Toxicology: the study of the adverse interactions of chemicals with dynamic living systems. We are all exposed to a diversity of chemicals (often as chemical mixtures) through our diet, the pharmaceuticals we use, the air we breath, and the water we drink. While toxicologists usually study xenobiotics or chemicals “foreign to living systems,” it’s worth noting that in some cases, chemicals as familiar and as natural as water can be toxic.
Some history: Toxicology as a formally recognized scientific discipline is relatively new (mid 1900’s) although the science itself is thousands of years old. Consider the potential results of early trial and error experiences of hunter-gatherers for whom identifying a toxic plant or animal was a life or death situation. Some of the most poisonous substances known today are naturally produced chemicals including Ricin from castor beans or tetrodotoxin from the puffer fish. Early humans’ careful observation of plants or animals with toxic characteristics such as frogs containing curare, were put to use not only for avoidance of toxic substances but for weapons as well. Additionally, many naturally derived poisons were likely used for hunting, medicinals (the Egyptians were aware of many toxic substances such as lead, opium and hemlock as early as 1500 BCE), and eventually for the political poisonings practiced, for example, by the early Greeks and Romans.
As humans sought to better understand natural compounds that were both beneficial and harmful, there was very little if any clear understanding of the fundamental chemical nature of substances. That is, there was no connection between the ‘extract’ or ‘essence’ of a poisonous plant or animal and any one particular chemical that might cause toxicity. In fact, an awareness of chemistry in its modern form did not occur until the mid to late 1600’s[i]. So it is ironic that Paracelsus, a physician from the sixteenth century and one of the early “Fathers of Toxicology” had no clear understanding of chemistry as we know it today. He along with many others at that time apparently believed that all matter was composed of three “primary bodies” (sulfur, salt, and mercury)[ii]. Yet Paracelsus also coined the now famous (or infamous) maxim of the newly emerging discipline of toxicology:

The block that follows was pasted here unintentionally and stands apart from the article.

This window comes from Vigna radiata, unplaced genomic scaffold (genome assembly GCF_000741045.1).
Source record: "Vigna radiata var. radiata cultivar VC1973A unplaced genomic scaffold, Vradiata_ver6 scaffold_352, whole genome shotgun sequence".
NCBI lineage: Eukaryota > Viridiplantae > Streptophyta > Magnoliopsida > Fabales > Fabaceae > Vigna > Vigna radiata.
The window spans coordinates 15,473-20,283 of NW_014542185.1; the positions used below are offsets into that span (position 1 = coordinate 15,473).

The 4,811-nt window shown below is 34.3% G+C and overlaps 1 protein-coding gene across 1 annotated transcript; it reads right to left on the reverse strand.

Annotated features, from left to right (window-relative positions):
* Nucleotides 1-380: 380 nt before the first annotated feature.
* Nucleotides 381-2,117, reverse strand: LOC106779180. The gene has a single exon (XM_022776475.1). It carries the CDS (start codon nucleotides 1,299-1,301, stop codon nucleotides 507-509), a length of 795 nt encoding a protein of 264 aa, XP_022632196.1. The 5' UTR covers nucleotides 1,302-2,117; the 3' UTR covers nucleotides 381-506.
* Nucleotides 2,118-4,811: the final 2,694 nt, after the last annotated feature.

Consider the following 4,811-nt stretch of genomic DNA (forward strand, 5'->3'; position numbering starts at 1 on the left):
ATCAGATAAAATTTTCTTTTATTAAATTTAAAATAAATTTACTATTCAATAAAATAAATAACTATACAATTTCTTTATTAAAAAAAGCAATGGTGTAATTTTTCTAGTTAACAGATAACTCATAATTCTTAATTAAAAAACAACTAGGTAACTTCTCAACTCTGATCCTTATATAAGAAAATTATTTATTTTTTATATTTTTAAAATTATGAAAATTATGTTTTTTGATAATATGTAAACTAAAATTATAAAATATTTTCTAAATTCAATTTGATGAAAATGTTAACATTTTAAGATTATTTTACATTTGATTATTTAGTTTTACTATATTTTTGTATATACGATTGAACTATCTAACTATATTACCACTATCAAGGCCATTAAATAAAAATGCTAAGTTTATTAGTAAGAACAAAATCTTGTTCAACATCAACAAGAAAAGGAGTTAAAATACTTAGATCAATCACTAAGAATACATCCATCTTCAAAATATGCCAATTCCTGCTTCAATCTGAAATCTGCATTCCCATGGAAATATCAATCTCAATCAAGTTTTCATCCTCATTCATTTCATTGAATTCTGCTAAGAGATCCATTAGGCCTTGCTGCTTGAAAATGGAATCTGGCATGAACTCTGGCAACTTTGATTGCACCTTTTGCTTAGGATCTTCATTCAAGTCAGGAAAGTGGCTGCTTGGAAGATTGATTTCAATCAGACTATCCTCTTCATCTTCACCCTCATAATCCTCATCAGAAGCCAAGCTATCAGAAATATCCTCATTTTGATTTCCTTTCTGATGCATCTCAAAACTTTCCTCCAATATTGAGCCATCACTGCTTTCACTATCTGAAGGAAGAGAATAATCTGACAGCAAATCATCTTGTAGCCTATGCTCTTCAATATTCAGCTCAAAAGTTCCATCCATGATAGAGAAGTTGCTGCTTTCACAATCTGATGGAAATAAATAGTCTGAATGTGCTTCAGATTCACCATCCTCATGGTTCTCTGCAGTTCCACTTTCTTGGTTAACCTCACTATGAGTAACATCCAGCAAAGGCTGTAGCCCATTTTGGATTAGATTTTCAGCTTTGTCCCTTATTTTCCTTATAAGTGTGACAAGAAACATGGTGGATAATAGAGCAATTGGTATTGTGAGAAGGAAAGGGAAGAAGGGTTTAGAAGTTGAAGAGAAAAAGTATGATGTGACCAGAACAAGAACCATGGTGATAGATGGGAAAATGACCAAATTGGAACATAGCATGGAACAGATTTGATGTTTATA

“All substances are poisons, there is none which is not a poison. The right dose differentiates a poison from a remedy.” (Paracelsus,1493-1541)
This phrase and Paracelsus’ name are committed to memory by hundreds of new toxicology students each year and has become the ‘motto’ of toxicology. Interestingly, if one takes Paracelsus at face value, it appears he was referring to potential remedies. This is an important point, since in recent years some have turned this around to suggest that exposure to very small doses of highly toxic chemicals (such as dioxins) might not be an problem! These days most of us are well aware of the fact that overdosing can turn remedies to poisons, even with apparently innocuous drugs such as aspirin and Tylenol.
[i] Ball, P. 1999. Life’s Matrix: A Biography of Water. Farrar, Straus and
[ii] Ball, 2001.